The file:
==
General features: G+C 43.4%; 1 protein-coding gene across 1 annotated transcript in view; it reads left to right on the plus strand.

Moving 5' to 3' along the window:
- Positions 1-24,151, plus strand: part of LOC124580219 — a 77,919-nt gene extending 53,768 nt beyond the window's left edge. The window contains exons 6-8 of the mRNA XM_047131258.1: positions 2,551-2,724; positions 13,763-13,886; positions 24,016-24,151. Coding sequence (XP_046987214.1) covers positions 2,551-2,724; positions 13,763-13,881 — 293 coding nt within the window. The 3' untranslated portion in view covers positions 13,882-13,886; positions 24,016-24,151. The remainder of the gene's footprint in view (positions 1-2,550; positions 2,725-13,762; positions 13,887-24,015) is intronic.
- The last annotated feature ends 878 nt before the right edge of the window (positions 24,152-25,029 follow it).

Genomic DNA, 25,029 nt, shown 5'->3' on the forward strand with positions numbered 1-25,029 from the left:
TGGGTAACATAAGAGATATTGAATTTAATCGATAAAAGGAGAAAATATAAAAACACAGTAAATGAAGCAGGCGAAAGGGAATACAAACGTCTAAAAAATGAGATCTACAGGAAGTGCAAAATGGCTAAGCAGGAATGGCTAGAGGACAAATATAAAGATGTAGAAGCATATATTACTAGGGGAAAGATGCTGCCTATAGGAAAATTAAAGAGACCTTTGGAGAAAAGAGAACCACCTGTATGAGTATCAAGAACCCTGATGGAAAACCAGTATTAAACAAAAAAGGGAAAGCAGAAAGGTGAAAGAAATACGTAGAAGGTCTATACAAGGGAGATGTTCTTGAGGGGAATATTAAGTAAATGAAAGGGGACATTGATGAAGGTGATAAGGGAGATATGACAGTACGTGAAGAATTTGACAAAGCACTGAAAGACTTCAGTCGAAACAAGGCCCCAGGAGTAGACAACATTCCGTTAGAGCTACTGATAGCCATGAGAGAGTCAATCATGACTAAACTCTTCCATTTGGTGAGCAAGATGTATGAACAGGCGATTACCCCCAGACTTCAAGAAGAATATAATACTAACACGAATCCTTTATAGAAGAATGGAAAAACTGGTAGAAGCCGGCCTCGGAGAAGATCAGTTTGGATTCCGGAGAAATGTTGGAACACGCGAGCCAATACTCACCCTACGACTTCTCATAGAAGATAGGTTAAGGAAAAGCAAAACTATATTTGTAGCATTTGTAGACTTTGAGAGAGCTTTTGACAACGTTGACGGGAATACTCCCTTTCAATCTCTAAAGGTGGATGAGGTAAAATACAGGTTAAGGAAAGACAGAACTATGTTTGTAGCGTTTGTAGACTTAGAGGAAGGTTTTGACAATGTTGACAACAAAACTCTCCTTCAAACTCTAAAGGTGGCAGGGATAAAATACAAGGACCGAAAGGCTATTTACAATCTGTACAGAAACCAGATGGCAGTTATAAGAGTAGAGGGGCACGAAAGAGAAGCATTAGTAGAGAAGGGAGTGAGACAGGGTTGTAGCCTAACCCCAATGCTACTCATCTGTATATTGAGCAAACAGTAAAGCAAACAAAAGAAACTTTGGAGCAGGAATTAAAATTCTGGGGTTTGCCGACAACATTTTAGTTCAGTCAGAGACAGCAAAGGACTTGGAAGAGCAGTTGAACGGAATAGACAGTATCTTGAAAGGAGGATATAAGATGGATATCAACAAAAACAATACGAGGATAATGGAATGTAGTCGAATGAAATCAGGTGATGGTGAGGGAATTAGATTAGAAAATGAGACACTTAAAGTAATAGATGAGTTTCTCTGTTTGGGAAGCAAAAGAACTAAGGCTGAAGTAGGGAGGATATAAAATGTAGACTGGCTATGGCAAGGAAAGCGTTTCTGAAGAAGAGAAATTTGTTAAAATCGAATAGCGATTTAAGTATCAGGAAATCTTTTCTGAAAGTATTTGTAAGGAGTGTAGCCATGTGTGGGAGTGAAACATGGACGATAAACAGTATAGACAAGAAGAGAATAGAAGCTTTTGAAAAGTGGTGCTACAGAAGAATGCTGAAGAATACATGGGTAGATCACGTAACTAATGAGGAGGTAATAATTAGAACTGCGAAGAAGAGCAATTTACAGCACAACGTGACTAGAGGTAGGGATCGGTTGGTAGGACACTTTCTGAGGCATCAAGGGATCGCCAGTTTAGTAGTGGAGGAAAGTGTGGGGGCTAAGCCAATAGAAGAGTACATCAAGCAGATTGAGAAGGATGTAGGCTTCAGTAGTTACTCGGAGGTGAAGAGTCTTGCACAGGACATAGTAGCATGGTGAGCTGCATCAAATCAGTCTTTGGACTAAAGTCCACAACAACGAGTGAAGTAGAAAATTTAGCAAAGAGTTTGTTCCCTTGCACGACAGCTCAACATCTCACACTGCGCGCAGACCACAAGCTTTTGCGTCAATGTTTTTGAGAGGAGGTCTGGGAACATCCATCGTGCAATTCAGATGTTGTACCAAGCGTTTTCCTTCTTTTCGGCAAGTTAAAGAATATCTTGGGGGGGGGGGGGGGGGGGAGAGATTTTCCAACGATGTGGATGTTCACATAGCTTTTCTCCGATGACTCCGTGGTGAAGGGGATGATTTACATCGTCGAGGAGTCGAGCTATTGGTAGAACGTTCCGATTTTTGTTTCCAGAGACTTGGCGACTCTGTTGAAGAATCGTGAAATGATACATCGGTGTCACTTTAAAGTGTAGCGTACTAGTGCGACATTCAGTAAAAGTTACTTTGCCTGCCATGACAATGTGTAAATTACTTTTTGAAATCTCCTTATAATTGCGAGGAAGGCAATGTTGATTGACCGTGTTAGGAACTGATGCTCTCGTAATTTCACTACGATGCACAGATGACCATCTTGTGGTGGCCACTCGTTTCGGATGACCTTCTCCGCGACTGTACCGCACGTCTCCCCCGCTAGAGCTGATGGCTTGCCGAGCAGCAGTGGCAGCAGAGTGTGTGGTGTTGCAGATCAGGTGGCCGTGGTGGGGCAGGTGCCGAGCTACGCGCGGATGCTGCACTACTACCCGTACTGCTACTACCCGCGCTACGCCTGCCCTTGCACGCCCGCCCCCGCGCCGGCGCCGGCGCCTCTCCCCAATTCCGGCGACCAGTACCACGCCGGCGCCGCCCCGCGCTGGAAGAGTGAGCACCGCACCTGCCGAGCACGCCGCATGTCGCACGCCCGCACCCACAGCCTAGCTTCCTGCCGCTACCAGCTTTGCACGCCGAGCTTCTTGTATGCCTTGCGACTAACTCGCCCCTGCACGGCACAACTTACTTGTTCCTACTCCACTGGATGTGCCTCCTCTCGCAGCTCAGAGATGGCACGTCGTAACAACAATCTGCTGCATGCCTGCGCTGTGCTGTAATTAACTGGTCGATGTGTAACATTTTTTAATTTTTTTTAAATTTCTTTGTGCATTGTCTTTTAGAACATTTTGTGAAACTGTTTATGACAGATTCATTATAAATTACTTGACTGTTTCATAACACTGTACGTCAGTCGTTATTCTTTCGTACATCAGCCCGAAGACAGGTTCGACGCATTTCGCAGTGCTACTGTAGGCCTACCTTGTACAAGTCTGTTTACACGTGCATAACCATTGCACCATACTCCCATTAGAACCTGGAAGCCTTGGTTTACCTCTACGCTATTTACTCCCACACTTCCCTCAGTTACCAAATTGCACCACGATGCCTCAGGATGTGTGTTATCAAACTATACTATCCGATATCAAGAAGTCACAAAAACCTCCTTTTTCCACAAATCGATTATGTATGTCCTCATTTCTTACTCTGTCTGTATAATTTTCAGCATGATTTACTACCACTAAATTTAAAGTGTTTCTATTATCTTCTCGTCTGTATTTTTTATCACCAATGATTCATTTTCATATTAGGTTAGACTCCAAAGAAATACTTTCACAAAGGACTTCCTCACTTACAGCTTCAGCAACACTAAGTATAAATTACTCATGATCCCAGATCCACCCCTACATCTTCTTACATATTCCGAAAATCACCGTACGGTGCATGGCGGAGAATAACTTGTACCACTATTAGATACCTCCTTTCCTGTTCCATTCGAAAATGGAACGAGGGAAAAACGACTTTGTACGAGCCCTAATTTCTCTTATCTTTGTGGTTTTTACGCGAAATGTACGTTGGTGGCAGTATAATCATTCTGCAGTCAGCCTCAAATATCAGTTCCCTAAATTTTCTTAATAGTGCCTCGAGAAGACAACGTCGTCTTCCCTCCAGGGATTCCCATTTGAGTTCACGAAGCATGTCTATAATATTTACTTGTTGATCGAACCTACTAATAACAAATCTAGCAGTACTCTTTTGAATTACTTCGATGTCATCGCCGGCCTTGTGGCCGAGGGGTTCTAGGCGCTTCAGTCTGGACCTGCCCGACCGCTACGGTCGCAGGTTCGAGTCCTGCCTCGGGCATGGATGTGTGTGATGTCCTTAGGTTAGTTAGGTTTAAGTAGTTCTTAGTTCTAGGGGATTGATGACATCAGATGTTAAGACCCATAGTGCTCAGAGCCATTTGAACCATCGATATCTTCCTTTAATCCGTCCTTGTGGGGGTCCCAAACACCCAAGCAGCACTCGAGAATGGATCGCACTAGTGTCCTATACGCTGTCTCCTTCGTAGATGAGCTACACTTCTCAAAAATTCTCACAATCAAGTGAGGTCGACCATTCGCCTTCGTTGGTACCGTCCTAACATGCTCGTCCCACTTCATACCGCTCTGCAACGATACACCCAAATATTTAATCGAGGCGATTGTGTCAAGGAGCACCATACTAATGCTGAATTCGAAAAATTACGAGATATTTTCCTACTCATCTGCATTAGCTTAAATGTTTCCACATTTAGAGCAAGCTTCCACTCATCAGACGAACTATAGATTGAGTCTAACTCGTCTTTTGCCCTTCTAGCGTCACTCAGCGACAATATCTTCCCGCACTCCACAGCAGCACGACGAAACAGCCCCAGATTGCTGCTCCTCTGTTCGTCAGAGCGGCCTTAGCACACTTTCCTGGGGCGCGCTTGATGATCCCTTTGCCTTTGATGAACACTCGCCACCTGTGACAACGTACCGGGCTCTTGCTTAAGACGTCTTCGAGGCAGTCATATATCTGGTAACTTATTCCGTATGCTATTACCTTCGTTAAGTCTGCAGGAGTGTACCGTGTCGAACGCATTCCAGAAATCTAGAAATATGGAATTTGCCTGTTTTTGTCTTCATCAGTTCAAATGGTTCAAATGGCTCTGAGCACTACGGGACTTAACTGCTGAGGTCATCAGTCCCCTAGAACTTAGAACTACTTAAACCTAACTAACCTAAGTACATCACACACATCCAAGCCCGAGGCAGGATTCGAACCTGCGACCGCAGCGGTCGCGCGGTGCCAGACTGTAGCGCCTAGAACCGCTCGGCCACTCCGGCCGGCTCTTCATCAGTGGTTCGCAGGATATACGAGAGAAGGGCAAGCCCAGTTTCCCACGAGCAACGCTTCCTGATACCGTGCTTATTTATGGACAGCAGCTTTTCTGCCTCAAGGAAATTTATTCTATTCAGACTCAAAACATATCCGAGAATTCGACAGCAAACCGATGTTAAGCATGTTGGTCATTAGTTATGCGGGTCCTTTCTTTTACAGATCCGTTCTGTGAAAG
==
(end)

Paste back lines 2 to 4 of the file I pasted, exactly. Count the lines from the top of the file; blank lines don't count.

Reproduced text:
Moving 5' to 3' along the window:
- Positions 1-24,151, plus strand: part of LOC124580219 — a 77,919-nt gene extending 53,768 nt beyond the window's left edge. The window contains exons 6-8 of the mRNA XM_047131258.1: positions 2,551-2,724; positions 13,763-13,886; positions 24,016-24,151. Coding sequence (XP_046987214.1) covers positions 2,551-2,724; positions 13,763-13,881 — 293 coding nt within the window. The 3' untranslated portion in view covers positions 13,882-13,886; positions 24,016-24,151. The remainder of the gene's footprint in view (positions 1-2,550; positions 2,725-13,762; positions 13,887-24,015) is intronic.
- The last annotated feature ends 878 nt before the right edge of the window (positions 24,152-25,029 follow it).